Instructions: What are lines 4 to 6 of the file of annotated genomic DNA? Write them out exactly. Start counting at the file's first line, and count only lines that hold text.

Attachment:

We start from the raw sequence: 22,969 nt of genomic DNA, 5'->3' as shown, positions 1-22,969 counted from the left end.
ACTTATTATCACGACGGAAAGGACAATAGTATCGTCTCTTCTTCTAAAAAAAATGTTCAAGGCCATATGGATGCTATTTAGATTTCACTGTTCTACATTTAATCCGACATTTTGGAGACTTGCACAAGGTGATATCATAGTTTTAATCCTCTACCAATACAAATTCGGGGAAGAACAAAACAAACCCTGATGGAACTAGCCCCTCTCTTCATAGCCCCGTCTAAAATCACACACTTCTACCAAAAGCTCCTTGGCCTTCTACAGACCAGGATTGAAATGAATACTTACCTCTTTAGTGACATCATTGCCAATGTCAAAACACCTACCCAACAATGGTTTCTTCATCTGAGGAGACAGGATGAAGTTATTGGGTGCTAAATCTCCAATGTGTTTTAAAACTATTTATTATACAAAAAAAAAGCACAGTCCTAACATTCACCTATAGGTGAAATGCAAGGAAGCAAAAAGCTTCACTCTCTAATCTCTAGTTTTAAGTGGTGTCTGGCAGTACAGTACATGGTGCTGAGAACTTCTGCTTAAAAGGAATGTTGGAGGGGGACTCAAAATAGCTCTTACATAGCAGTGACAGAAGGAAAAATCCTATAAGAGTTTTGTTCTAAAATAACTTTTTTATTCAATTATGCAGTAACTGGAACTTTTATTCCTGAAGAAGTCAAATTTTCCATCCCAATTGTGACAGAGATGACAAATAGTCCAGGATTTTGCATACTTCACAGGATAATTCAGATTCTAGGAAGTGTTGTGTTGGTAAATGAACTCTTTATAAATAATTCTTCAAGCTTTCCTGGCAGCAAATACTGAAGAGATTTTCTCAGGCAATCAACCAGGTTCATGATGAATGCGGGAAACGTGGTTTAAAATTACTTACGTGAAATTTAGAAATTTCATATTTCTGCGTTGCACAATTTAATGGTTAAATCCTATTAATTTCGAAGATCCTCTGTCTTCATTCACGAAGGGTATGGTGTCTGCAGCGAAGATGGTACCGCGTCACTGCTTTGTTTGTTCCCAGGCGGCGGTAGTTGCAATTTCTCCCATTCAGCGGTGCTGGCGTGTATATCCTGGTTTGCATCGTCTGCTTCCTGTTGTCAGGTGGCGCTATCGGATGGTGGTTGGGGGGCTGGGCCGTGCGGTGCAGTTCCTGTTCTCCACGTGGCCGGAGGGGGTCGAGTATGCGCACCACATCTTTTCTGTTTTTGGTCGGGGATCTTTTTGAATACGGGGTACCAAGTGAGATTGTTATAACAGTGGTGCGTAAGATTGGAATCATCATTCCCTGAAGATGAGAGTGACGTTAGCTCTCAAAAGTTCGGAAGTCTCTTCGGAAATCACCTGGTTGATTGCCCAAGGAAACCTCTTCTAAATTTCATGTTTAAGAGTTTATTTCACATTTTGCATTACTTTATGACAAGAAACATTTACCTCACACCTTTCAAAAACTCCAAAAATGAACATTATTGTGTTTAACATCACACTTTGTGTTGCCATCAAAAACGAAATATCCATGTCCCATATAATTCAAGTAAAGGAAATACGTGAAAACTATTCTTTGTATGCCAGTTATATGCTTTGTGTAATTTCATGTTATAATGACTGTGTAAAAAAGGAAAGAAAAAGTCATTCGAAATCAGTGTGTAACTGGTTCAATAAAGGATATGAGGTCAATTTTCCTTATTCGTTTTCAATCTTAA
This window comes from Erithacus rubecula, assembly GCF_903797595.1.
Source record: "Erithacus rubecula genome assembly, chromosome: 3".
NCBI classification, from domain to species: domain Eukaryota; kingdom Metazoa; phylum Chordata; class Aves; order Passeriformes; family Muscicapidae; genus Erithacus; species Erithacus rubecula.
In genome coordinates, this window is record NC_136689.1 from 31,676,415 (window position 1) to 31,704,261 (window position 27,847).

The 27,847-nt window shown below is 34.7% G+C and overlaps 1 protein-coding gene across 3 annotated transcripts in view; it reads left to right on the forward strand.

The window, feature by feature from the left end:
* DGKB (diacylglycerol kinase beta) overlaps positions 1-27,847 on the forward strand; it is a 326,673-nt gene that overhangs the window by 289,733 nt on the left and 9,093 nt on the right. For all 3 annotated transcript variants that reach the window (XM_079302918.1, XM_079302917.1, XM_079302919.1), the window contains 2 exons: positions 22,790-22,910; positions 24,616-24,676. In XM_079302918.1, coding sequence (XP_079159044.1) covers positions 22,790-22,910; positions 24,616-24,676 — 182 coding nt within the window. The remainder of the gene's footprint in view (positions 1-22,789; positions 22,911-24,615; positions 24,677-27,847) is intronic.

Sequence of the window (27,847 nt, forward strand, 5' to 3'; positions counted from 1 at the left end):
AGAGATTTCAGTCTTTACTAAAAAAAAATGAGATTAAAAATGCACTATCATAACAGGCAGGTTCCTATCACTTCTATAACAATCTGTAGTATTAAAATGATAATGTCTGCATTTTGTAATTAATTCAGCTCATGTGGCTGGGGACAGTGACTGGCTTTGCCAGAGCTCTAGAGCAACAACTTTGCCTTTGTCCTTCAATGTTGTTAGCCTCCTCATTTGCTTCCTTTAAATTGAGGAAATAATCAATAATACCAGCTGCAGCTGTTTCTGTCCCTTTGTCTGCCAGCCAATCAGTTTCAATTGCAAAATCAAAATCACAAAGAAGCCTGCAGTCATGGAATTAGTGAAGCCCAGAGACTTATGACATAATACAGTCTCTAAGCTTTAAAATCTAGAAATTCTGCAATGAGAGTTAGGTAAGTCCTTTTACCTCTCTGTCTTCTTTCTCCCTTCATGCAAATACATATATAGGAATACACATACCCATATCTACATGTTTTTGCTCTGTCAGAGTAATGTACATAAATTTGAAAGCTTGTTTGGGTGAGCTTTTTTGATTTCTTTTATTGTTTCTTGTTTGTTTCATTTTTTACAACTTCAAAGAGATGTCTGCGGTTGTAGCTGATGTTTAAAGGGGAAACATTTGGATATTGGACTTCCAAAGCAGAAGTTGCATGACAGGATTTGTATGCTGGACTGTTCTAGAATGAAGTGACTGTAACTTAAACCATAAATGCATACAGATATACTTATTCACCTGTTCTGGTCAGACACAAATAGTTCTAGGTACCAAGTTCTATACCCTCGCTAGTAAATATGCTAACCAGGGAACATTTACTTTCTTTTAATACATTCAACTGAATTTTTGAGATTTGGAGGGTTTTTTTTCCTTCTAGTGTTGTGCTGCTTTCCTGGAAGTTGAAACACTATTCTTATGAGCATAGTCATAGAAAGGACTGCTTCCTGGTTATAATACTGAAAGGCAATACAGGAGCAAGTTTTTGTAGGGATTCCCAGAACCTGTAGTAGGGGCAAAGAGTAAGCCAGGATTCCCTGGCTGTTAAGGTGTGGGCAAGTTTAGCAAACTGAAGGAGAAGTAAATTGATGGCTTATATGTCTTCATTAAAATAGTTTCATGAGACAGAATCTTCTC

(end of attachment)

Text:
Source record: "Erithacus rubecula genome assembly, chromosome: 3".
NCBI classification, from domain to species: domain Eukaryota; kingdom Metazoa; phylum Chordata; class Aves; order Passeriformes; family Muscicapidae; genus Erithacus; species Erithacus rubecula.
In genome coordinates, this window is record NC_136689.1 from 31,676,415 (window position 1) to 31,704,261 (window position 27,847).